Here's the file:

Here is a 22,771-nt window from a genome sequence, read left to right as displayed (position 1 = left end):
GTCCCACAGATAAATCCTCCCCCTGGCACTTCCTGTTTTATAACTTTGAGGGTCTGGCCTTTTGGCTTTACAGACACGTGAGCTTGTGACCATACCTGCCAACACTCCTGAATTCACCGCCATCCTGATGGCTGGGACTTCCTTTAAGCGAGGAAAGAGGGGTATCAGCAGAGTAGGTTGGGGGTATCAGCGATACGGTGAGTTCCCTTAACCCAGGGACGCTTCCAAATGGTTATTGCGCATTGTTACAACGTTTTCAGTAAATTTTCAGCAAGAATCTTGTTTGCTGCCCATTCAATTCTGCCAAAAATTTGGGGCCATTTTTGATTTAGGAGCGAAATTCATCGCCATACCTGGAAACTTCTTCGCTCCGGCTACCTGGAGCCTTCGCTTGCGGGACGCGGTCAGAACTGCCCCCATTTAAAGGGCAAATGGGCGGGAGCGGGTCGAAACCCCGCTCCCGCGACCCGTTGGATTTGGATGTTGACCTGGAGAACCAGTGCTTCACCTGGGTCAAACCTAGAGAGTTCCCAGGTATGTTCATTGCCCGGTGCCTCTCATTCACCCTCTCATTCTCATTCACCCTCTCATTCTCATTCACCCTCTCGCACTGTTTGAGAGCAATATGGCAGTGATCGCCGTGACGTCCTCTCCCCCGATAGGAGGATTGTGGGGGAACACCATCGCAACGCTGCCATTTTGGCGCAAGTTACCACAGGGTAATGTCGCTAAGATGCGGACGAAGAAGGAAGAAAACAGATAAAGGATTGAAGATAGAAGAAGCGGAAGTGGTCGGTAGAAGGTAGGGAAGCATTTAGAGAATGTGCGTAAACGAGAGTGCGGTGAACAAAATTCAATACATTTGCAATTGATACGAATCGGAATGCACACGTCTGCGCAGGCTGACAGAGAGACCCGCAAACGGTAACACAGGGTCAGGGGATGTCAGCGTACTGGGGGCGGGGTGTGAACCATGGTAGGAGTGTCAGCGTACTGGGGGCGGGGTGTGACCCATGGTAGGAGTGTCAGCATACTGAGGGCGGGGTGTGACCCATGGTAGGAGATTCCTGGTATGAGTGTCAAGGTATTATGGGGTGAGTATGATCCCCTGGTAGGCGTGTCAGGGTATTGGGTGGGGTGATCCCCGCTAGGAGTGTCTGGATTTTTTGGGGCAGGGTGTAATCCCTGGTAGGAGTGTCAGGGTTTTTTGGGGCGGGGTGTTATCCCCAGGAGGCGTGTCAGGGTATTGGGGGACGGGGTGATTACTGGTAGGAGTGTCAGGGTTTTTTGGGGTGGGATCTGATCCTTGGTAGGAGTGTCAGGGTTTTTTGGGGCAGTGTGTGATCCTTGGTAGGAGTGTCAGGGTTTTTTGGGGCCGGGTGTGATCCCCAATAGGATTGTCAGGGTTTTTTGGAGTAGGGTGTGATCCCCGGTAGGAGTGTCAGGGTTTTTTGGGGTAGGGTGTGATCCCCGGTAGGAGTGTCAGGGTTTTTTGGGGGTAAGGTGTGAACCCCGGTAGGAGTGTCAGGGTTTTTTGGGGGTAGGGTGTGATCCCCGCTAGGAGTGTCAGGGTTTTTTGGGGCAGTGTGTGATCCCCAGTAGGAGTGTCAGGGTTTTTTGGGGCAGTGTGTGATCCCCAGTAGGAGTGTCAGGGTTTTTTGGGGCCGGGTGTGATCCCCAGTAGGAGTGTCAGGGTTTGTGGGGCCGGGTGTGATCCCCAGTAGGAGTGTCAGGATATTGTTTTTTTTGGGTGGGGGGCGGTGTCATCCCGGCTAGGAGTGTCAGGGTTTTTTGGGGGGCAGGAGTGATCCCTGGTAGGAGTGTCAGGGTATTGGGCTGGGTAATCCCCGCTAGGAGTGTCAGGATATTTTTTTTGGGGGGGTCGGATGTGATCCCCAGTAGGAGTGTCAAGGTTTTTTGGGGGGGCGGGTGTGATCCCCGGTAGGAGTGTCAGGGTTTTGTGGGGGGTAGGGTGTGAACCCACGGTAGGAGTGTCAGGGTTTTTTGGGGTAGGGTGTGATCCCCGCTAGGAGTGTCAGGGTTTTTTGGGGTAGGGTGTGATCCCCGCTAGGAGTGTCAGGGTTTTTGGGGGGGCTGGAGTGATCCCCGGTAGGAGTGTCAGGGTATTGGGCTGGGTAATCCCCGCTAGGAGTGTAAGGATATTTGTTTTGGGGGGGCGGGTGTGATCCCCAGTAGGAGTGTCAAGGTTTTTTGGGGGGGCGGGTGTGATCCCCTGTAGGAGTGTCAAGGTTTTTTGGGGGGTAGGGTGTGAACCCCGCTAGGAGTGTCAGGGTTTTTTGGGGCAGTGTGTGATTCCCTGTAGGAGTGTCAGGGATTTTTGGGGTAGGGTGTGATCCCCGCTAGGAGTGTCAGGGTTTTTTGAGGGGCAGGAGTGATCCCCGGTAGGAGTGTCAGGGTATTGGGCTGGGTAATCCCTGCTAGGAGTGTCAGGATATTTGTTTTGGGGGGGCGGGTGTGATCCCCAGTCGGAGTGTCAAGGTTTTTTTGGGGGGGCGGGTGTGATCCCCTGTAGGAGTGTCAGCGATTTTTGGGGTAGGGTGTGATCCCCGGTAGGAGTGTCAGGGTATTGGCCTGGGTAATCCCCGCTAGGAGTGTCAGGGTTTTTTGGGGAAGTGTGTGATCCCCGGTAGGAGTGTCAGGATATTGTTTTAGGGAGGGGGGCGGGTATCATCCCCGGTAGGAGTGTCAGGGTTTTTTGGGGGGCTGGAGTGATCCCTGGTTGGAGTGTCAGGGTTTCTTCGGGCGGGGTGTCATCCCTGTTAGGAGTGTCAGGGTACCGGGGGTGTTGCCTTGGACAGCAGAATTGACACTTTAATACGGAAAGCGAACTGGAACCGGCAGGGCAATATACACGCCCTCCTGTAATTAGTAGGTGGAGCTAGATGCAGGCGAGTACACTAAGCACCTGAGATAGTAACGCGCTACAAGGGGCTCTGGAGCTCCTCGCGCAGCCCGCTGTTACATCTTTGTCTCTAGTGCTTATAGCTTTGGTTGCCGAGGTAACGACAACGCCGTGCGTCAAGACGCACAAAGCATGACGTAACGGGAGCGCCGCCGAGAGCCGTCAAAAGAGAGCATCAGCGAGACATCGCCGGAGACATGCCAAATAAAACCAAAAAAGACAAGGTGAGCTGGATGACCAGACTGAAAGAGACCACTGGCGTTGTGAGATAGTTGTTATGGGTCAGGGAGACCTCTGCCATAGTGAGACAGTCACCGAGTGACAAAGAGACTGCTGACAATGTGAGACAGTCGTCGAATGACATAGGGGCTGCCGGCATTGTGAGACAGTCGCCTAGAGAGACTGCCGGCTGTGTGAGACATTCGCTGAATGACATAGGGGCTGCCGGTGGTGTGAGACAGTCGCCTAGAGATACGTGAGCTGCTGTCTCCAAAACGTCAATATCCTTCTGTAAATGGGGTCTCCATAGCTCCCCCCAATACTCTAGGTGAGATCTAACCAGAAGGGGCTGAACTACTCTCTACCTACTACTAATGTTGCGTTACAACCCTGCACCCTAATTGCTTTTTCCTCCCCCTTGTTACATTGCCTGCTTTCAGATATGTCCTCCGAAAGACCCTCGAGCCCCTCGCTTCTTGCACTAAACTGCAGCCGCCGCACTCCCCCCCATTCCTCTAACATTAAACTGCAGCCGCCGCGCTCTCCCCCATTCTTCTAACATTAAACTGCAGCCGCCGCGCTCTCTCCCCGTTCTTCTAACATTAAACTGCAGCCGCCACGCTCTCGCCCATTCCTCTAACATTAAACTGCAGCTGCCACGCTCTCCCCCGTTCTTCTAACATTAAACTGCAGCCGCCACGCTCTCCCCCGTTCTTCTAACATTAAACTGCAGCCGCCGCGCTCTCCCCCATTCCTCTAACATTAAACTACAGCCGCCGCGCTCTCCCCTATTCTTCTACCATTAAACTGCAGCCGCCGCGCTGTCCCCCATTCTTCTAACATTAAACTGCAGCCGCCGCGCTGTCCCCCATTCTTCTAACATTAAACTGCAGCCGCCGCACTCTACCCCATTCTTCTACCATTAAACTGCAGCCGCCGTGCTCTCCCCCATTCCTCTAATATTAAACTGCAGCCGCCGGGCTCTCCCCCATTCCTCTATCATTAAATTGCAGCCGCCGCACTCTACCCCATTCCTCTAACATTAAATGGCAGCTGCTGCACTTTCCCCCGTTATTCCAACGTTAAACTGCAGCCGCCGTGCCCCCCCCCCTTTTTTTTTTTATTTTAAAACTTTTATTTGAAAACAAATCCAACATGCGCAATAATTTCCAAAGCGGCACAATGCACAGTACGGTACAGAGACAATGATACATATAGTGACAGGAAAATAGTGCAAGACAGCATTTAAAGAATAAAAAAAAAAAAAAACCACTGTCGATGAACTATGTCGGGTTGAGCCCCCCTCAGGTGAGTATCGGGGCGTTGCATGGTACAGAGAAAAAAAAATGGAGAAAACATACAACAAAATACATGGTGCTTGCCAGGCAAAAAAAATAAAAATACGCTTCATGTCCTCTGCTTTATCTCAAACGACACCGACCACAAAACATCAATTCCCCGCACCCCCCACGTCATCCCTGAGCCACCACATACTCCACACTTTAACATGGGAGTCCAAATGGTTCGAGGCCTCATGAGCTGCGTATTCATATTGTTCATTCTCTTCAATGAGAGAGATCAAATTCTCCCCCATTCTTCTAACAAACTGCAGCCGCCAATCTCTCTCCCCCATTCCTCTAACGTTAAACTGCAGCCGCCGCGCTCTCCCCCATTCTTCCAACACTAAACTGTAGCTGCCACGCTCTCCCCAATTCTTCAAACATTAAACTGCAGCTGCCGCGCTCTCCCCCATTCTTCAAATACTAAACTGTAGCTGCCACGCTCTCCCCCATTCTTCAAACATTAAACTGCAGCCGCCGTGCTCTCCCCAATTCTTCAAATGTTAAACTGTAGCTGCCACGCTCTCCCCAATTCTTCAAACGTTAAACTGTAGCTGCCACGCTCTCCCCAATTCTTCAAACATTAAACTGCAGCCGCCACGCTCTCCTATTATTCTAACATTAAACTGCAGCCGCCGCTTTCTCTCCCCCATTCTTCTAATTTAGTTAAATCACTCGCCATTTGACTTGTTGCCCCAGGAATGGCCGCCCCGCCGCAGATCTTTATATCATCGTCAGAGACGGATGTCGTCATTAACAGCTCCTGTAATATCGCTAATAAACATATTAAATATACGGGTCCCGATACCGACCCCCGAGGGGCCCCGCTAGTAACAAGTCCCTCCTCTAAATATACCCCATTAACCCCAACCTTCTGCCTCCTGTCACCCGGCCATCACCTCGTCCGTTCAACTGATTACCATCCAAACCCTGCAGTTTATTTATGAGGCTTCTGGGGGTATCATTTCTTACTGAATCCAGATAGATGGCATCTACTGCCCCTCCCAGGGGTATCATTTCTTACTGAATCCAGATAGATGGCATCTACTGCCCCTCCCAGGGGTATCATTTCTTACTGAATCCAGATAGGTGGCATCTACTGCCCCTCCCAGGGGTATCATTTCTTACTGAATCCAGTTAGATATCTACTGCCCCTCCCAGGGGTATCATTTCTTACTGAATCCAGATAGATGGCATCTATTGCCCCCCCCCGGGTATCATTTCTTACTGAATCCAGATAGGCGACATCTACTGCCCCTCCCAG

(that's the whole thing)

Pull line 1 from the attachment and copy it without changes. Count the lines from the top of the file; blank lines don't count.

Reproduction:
Here is a 22,771-nt window from a genome sequence, read left to right as displayed (position 1 = left end):